Wilmot Collins recently made big news by getting elected mayor of a small city.
Media outlets across the U.S. and even internationally shared how a refugee from Liberia, in West Africa, was chosen last month to lead overwhelmingly white Helena, Montana.
Overlooked in the coverage was Collins’ United Methodist background. But he’s happy to talk about it, including his membership at Helena’s Covenant United Methodist Church.
“That church is family,” the 54-year-old Collins said by phone. “The warmth in that church is unmeasurable.”
Collins arrived in Helena, Montana’s capital city, 23 years ago, having fled a Liberian civil war that claimed the lives of his two younger brothers.
His wife, Maddie, came first. She’d been an exchange student in Helena, and the family she’d lived with helped her get back there. She arrived pregnant, and gave birth to her and Collin’s daughter, Jaymie, before Collins could immigrate.
Montana’s population is almost 90 percent white, and black people make up under one percent.
Soon after Collins landed in Helena and established a home with Maddie and Jaymie, it was vandalized by the painted words “KKK” and “go back to Africa.”
“I don’t dwell on that,” Collins said. “What I dwell on is the reaction to what happened. My neighbors got together and washed my walls down.”
In the U.S., Collins has balanced military service (he’s soon to retire from the U.S. Navy Reserve) with work in the Montana office of the U.S. Department of Veteran Affairs and Montana’s Department of Health and Human Services.
Along the way, he earned a master’s degree, and he’s close to finishing a Ph.D. He and Maddie, a registered nurse, became U.S. citizens in 2002.
“When I arrived in this country, the only thing on my mind was to care for my family,” he said. “Once you show you work hard and you’re dedicated, doors start to open.”
Collins has devoted free time to advocating for refugees and other immigrants. He serves on the Refugee Congress advisory board and the board of the Lutheran Immigration & Refugee Service.
After President Trump got elected promising to restrict immigration, Collins gave a local TED Talk, explaining the extensive vetting the U.S. does of those wanting to gain refugee status here.
In Helena’s nonpartisan mayoral election, Collins stressed better resources for police and fire operations, and more attention to affordable housing and teen homelessness.
On Nov 7. he defeated four-term incumbent Jim Smith. Collins will take office as mayor of Helena, population 31,000, in January.
A state historian told the Helena Independent Record that in 1873 a black barber was elected mayor of then unincorporated Helena. The historian said Collins appears to be the only other black person elected to lead a Montana city.
It’s not a distinction Collins emphasizes.
“When I was knocking on doors, the people of Helena did not see a refugee,” he said. “The people of Helena did not see a person of color. The people of Helena saw the better of two candidates.”
But the story of a Liberian refugee getting elected mayor of Helena was quickly seized on by the New York Times, ABC, CBS, BBC, NPR, the Guardian of England and other news organizations.
At Covenant United Methodist, Collins’ victory was big news, too.
“His election was mentioned as a celebration in our Joys and Concerns time and the congregation broke out in applause,” said the Rev. Patti Agnew, pastor. “Wilmot is a beloved member of the Covenant UMC family.”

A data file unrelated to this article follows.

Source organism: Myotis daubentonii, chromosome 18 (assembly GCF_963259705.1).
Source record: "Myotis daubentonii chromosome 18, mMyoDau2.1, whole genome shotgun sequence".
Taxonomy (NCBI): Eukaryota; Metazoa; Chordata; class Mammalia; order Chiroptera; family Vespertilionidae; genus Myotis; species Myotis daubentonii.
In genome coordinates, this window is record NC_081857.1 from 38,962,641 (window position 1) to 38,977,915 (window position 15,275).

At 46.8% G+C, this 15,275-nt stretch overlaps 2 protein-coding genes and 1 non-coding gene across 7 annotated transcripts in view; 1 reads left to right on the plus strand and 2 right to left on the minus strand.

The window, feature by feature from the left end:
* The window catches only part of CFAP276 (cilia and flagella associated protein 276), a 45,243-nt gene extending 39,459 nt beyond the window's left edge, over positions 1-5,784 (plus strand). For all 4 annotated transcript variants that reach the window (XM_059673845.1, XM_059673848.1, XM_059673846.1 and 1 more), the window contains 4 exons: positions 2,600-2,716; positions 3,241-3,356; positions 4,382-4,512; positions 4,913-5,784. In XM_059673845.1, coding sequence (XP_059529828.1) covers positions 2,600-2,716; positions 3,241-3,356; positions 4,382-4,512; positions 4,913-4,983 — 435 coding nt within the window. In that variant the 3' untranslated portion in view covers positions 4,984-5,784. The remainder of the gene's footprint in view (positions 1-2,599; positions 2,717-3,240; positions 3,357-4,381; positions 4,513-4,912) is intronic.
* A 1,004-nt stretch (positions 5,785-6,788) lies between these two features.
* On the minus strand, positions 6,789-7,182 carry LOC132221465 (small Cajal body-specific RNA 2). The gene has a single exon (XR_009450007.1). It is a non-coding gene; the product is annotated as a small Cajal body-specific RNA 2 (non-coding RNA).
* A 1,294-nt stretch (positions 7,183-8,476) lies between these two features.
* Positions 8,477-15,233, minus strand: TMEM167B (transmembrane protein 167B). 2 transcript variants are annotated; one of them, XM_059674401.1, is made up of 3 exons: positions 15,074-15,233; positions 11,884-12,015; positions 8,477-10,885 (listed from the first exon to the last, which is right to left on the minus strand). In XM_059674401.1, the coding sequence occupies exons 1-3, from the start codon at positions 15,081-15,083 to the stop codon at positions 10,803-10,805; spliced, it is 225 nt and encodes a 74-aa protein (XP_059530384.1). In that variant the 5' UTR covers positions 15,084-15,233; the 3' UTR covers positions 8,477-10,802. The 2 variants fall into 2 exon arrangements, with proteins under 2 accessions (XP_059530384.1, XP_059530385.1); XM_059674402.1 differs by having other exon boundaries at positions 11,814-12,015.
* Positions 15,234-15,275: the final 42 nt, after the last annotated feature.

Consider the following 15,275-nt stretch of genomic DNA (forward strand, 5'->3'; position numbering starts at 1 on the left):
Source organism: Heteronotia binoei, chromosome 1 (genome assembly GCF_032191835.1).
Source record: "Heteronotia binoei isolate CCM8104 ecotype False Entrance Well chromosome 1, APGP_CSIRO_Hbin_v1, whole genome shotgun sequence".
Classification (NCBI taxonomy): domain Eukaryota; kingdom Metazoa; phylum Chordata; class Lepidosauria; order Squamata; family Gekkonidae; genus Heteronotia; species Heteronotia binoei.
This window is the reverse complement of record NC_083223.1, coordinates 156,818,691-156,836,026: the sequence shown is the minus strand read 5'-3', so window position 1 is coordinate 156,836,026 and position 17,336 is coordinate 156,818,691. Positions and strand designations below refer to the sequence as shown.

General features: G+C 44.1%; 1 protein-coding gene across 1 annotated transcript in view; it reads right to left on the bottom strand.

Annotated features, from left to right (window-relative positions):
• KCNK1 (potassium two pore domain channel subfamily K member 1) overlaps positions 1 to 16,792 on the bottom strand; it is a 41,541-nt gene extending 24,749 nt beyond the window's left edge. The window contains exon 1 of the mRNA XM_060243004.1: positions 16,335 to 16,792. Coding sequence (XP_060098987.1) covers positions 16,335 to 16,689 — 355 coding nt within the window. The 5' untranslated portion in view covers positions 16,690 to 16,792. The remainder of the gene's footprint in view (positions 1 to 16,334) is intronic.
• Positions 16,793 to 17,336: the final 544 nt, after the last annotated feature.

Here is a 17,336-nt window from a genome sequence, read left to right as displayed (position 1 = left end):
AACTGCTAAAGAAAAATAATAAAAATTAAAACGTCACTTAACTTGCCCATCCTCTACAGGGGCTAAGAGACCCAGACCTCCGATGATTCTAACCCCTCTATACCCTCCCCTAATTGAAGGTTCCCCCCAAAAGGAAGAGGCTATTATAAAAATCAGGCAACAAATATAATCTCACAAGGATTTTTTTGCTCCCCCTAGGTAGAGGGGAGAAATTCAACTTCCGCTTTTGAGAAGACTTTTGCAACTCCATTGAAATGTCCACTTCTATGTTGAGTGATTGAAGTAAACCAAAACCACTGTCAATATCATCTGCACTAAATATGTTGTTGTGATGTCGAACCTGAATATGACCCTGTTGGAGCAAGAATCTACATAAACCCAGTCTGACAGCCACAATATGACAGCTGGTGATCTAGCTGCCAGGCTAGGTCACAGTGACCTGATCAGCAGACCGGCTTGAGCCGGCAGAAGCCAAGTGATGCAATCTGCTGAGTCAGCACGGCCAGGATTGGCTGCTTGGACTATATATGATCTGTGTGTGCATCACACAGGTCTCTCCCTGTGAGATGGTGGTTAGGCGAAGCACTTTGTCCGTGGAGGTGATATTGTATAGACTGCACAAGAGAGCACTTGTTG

Collins became a United Methodist in Liberia, joining Monrovia’s Stephen Trowen Nagbe United Methodist Church in 1980, when he was a college student.
“My grandma (Agnes McGill Russell) introduced me to that church,” he said. “She was the only Methodist in the family and she wanted me to be a part of the Methodist faith. She was an icon in that church.”
Collins illustrated his own devotion to Methodism with a story. He said that when he was still in Africa and his wife had given birth in Helena, she called saying she wanted to have their baby baptized.
“Please baptize her in a Methodist church,” Collins remembers responding.
Daughter Jaymie was baptized at Covenant United Methodist and Collins joined the church on getting to Helena. The Collins’ second child, a son named Bliss, also grew up in the church.
The Rev. Bill Mullette-Bauer, pastor at Covenant from 1994 to 2004, watched the growing, reciprocal relationship between Wilmot and Maddie Collins and the rest of the congregation.
“The church was really blessed by their presence as refugees,” said Mullette-Bauer, now retired. “It was an educational opportunity for the congregation.”
Collins currently sings in the Covenant United Methodist choir and has held various committee positions over the years.
“He’s also given lay sermons on occasion at the church, and does a wonderful job,” said Ron Guse, Covenant United Methodist’s council chair.
Guse and his wife, Mary, have known the Collins family for 20 years as fellow church members. The Guses enthusiastically supported Collins for mayor.
“He feels he can make a difference, and I think he can,” Ron Guse said. “He’s smart, he’s willing to listen and you can reason with him. He’s doesn’t go flying off the handle.”
As mayor, Collins plans to focus intensely on local issues. While he respects church-state separation, he said he won’t downplay that he’s a Christian of the United Methodist persuasion.
“I never shy away from my faith … I shout it from the mountaintop.”
Sam Hodges, a writer for United Methodist News Service writer, lives in Dallas. Contact him at (615) 742-5470 or [email protected]
Like what you're reading? Support the ministry of UM News! Your support ensures the latest denominational news, dynamic stories and informative articles will continue to connect our global community. Make a tax-deductible donation at ResourceUMC.org/GiveUMCom.